These vehicles MUST NOT be used on motorways, bus lanes, or cycle only lanes. They should not be used on unrestricted dual carriageways where the speed limit exceeds 50 mph (80 km/h) but if they are used on these dual carriageways, they MUST have a flashing amber beacon. A flashing amber beacon should be used on all other dual carriageways.
When you are passing parked cars, look out for doors opening.
Do you need a Driving licence?
A Class 3 vehicle is not legally defined as a motor vehicle and the user does not have to have a driving licence or take a driving test.
Who can use a Mobility Scooter or Electric Wheelchair?
A Mobility Scooter or Electric Wheelchair can only be used by a disabled person, or by an able-bodied person who is demonstrating it before selling it, training a disabled user, or taking a vehicle to or from a place for maintenance or repair.
Does a Mobility Scooter need a tax Disc?
Only Class 3 Mobility Scooter or Electric Wheelchair must be registered with the Driver and Vehicle Licensing Agency (DVLA). It must be licensed in the disabled taxation class. There is no fee to pay, and the vehicle does not need registration plates. Each class 3 scooter comes with a DVLA registration form V55/4 which needs to be filled in and sent to the DVLA. DVLA, Swansea, SA99 1BE.
You cannot licence your Class 3 invalid carriage online or at the Post Office.
Most scooters and wheelchairs will already be registered by the dealer before you buy them.
If your vehicle is not registered, register it by filling in:
When you buy a used mobility scooter or electric wheelchair, the seller will make you the ‘registered keeper’. This means the vehicle will be in your name. You’ll get a new vehicle log book (V5C) in the post within 4 weeks of the sale.
If you do not get a new vehicle log book 4 weeks after the sale, fill in an ‘Application for a vehicle registration certificate’ (V62) and send it to DVLA.
If you need to change your name or address, fill in section 6 of your vehicle log book and send it to DVLA.
Mobility scooter and electric wheelchair maintenance and repairs are crucial in ensuring your safety on the road. You must check that plugs and wires are connected. No wires should remain exposed. The tires should be inflated to the correct pressure. Assembly mechanisms must be locked in place. The adjustable seat should be stably locked in place. The brakes must be in working order. The battery must be charged.
Charge the batteries overnight after you have finished using the mobility scooter or electric wheelchair for day, so it is fully charged for the following day.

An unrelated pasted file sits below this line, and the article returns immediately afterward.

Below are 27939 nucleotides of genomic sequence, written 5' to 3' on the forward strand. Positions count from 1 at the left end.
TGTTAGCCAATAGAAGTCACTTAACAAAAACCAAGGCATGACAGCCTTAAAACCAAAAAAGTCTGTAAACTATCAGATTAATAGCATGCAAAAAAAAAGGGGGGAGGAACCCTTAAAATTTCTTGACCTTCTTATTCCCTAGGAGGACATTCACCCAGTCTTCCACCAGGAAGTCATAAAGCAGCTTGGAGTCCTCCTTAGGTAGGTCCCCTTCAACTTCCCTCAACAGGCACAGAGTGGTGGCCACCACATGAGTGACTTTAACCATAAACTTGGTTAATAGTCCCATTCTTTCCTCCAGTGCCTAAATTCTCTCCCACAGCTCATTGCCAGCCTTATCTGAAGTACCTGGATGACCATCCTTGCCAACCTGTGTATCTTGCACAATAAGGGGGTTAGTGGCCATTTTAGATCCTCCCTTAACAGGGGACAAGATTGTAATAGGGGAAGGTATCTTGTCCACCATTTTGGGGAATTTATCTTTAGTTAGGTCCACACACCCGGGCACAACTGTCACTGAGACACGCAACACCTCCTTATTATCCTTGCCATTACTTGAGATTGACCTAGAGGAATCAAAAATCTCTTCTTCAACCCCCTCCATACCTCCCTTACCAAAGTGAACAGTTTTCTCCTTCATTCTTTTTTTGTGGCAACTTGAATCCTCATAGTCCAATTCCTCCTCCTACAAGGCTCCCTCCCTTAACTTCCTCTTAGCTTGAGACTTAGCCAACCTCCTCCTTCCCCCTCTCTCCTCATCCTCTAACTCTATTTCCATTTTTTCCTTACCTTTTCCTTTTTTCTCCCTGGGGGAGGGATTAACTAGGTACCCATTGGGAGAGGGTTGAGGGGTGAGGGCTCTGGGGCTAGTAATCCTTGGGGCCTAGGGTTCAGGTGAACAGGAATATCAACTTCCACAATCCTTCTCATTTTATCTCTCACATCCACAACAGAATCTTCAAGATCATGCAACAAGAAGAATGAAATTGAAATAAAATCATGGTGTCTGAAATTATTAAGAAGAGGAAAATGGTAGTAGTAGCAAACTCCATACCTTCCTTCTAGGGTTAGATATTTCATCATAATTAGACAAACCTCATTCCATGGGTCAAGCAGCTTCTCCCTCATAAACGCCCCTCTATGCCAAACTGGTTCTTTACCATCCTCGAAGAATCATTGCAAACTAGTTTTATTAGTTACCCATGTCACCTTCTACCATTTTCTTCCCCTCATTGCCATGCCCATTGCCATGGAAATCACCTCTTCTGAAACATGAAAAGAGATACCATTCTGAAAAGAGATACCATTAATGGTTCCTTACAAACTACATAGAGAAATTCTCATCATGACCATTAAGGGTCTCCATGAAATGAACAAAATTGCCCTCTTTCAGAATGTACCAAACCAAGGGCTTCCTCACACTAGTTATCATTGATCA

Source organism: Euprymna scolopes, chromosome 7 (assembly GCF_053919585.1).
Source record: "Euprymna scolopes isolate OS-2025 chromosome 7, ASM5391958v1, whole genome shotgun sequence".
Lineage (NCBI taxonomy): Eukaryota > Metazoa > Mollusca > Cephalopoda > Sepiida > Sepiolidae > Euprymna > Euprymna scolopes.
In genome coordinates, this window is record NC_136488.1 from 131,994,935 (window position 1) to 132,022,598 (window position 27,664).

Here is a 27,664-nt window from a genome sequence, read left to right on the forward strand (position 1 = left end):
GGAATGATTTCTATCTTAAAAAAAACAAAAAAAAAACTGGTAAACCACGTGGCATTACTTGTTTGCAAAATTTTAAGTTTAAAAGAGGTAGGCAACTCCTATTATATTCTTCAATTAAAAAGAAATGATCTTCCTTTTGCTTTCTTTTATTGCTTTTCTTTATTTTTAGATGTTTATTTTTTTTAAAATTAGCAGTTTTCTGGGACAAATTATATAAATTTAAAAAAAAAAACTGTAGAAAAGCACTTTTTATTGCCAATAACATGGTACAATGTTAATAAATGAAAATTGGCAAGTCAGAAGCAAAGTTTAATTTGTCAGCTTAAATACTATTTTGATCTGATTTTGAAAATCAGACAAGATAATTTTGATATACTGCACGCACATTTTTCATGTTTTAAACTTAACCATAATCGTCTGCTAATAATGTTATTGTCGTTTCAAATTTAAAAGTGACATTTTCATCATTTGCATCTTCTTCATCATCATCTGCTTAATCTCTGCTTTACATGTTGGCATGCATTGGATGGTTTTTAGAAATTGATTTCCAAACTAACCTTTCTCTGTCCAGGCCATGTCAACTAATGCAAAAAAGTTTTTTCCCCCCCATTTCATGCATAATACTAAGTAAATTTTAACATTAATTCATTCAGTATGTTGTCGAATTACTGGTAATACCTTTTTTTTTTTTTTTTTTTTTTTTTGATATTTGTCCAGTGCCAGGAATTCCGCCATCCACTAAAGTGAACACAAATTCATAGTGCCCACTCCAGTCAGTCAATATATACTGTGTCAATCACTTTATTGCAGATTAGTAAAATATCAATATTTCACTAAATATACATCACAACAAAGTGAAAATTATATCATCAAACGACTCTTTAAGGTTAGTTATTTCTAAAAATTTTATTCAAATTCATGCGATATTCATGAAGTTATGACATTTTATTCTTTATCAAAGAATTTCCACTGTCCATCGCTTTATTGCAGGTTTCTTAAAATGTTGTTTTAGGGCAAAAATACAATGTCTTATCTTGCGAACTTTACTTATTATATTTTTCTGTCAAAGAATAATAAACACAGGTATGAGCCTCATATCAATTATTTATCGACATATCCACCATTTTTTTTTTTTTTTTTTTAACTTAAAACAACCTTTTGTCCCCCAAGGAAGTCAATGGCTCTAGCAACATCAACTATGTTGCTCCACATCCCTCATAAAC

The distance you can travel will depend on the condition of the batteries, the weight on the scooter, whether you are travelling up and down hills, the terrain and cold weather.
Do I need insurance?
You do not need insurance for a mobility scooter or electric wheelchair, although it is highly recommended.
Can I Take my mobility scooter or Electric wheelchair on the bus?
You may take manual wheelchairs and possibly smaller mobility scooters or electric wheelchairs but always check that this service is available before you leave.
Can I use my mobility scooter in the rain?
Ideally, do not use your mobility scooter or electric wheelchair when it is raining, they are electrical machines, and the rain can damage the electrics. If you are caught out in the rain, try, and protect the electrics and get undercover as soon as possible. When you have returned home wipe down your mobility scooter or electric wheelchair. NEVER use a hose to wash down your mobility scooter or electric wheelchair, use a damp cloth when cleaning it and dry immediately after.
Make sure the charging port of your mobility scooter/wheelchair is closed when not in use.
Driving in the dark
If you are using your mobility scooter/wheelchair in the dark, ensure you use your lights and wear fluorescent clothing. Ensure your clothing doesn’t restrict your vision.
Avoid wearing loose fitting items such as scarves or belts, so they don’t get caught in the wheels.
Don’t overload your mobility scooter or electric wheelchair as this can make your vehicle unstable and don’t hang bags on the handlebars.
Never allow another person with you on the scooter while you are driving.
Do not use your mobility scooter or electric wheelchair if you have been drinking alcohol or drugs. If you are on medication, if this causes drowsiness, don’t use your mobility scooter or electric wheelchair.
Always seek professional advice when purchasing a mobility scooter or electric wheelchair and always test drive them before you buy it. Maintain awareness about what's happening around you and follow the Highway code to contribute to the safety of pedestrians, travellers in other vehicles and for yourself. Look after your new mobility scooter or Electric Wheelchair and have it serviced once a year by a reputable dealer.